Tim Shih received a Bachelor's of Environmental
Design/Architecture from North Carolina State University, a
post-baccalaureate certificate from the Vehicle Research
Institute at Western Washington University, and a BS in
Transportation Design from Art Center College of Design in Pasadena,
CA. He currently works as an Industrial Designer for Volvo
Trucks North America. His pride: a 1973 2003 tii, and joy: a 1982 911
The Audi TT: great art, bad car. This wonderful piece of rolling sculpture seems to suffer from the same weaknesses of the now-ubiquitous Volkswagen (New) Beetle: it ignores its occupants. Here are two cars that look amazing sitting still, but trade their elegance for awkwardness as soon as the driver gets in. Watch a Beetle drive down the road and notice where the driver sits--in the middle of the car, with a foot of unusable headroom and (seemingly) acres of unusable IP (Instrument Panel. Ed.) surface. In the TT, it seems to be just the opposite condition, but just as uncomfortable. Now instead of too much space, there's too little. Sitting inside--as beautifully detailed as it is--it's virtually impossible to get a clear view out in any
direction. Claustrophobia on wheels, if such a thing ever existed.
Clearly, here are two cars that defy Mies Van Der Rohe oft-quoted
adage of "form follows function." The incredible irony here is that Mies (and Walter Gropius and the Bauhaus philosophy) were precisely the inspiration that Audi proclaims to be behind these vehicles. "Honesty," "simplicity," and "purity" are all words heard when the TT is described in the press. Some have even gone so far as to describe an intangible "progressive optimism" that lies beneath the TT. That, in a nutshell, captures this automotive analogy to the Bauhaus legacy--in its fame and infamy.
A quick architecture lesson: the Bauhaus School of Architecture was founded under a few distinct principles: it was to focus on the common man, reject all things bourgeois, and return to the original Classical principles of Western architecture. It was, in effect, as much social engineering as esthetic consideration. While the earliest examples of Bauhaus architecture and design did indeed make the most of contemporary materials and technology, the egos of the designers involved grew to encompass all aspects of a worker's life: how much space they needed, how much sunlight they should see, and what decorations were appropriate
(typically none). In the end, Bauhaus architecture suffered from its own presumptuous form of utopia. What the architects saw fit for the people, the people refused to accept.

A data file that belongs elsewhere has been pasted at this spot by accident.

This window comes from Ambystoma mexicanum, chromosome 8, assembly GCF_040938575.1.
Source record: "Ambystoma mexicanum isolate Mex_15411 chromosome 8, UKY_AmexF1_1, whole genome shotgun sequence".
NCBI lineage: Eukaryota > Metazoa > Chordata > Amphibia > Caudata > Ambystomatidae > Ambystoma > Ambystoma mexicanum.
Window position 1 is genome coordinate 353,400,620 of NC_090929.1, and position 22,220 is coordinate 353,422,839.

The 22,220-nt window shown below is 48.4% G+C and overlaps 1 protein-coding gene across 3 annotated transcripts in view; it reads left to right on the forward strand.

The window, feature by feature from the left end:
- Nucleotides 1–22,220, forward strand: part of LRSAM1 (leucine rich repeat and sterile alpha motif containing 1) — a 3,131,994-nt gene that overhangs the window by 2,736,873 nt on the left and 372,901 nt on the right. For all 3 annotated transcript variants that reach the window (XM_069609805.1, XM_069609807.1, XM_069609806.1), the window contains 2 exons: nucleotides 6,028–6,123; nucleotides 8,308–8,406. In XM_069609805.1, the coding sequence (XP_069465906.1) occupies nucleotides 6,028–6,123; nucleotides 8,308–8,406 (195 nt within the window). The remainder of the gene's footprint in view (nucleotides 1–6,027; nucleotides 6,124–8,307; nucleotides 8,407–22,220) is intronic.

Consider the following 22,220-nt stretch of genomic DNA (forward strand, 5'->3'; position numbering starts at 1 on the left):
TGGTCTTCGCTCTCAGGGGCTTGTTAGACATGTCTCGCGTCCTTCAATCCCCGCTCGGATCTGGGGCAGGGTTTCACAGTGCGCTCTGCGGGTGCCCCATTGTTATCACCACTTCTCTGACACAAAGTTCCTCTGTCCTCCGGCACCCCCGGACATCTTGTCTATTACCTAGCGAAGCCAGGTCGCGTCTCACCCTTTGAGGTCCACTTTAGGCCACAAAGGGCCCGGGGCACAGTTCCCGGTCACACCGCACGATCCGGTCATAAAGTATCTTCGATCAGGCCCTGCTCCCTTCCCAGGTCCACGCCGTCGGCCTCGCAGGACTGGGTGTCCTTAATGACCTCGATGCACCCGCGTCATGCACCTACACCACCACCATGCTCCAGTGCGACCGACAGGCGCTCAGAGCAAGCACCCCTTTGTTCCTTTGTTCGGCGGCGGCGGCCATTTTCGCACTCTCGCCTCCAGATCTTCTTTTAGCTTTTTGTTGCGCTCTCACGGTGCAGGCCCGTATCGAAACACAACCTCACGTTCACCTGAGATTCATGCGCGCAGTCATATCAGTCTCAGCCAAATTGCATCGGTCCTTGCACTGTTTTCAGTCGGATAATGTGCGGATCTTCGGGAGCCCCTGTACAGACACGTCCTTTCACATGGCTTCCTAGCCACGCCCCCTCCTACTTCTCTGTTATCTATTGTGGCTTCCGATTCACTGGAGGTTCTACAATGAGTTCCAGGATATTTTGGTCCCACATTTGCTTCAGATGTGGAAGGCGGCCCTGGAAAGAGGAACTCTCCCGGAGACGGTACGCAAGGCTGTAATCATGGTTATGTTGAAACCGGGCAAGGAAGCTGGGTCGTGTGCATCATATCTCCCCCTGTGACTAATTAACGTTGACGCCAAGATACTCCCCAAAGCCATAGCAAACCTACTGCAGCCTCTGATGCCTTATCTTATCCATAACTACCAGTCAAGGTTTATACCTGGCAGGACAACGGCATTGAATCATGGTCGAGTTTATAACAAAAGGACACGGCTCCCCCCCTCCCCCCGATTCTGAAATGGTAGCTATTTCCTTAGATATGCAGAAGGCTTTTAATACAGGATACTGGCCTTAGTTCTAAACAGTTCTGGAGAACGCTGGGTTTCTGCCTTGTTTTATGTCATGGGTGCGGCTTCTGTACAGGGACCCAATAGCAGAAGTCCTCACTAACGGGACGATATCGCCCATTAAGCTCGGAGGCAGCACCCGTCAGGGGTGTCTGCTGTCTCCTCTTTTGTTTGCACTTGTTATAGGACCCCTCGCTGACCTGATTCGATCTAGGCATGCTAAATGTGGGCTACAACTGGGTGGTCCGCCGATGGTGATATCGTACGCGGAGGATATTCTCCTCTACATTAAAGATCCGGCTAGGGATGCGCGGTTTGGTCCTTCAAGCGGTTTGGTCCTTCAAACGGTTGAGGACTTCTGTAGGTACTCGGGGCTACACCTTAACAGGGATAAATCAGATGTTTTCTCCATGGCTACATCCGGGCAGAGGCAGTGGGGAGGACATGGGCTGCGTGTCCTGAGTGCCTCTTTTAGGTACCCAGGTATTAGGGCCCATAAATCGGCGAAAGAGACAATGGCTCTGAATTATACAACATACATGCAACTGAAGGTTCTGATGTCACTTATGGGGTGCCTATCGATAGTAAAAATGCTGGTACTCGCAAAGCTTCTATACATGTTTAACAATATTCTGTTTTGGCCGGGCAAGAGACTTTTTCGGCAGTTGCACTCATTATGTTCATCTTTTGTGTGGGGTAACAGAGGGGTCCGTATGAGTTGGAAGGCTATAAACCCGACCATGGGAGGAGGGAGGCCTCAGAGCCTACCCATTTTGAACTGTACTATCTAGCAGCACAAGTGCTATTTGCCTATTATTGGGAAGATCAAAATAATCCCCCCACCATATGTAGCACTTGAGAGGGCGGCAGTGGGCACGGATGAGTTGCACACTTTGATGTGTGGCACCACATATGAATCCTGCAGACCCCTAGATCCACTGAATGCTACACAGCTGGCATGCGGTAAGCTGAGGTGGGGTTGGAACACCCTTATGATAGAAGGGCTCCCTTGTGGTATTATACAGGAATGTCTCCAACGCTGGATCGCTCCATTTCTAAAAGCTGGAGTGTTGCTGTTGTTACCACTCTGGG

Likewise, the Audi TT suffers from the same idealistic oblivion that spelled the end of Bauhaus architecture; namely, it fails to recognize the people for which it is supposed to be designed. Buildings and residences based on mathematical proportions made sense on paper, but never took into consideration the basic whimsical nature of the people which
inhabited them. Similarly, the Audi TT is incredibly successful as an esthetic piece, but seems to ignore the basic considerations--and dimensions--of the drivers who buy them.
Of course, one cannot discount the importance of the TT as an
image-making icon for Audi. It has defined the look of the company for years to come. It can be argued, however, that the remainder of Audi's product line are much more successful as automotive designs than the TT ever will be. The A4, 6, and 8 are beautiful interpretations of the company's image adapted to the size, shape, and proportions of the mass-produced automobile (and mass-produced people). To be innovative and noteworthy within this narrow set of parameters is a much greater challenge
than the enviable job of creating a niche vehicle. For their
accomplishments in the high-volume segments, Audi certainly deserves the success and recognition they are currently enjoying.
The greatest test for design has always been time. History has
sifted through the architecture, industrial design, graphics, and fine art that ever came out of the Bauhaus, and has highlighted some wonderful examples which we today consider classics. Similarly, Audi--aka Auto Union--recognized its classic pieces at this year's Monterey Historic Automobile Races. The question, then, is whether or not the Audi TT will be driven through Laguna Seca's famous corkscrew half a century from now, impressive in its presence alone to elicit applause the way Auto Union's
grand prix cars do. Not likely, but in the end, only time will tell......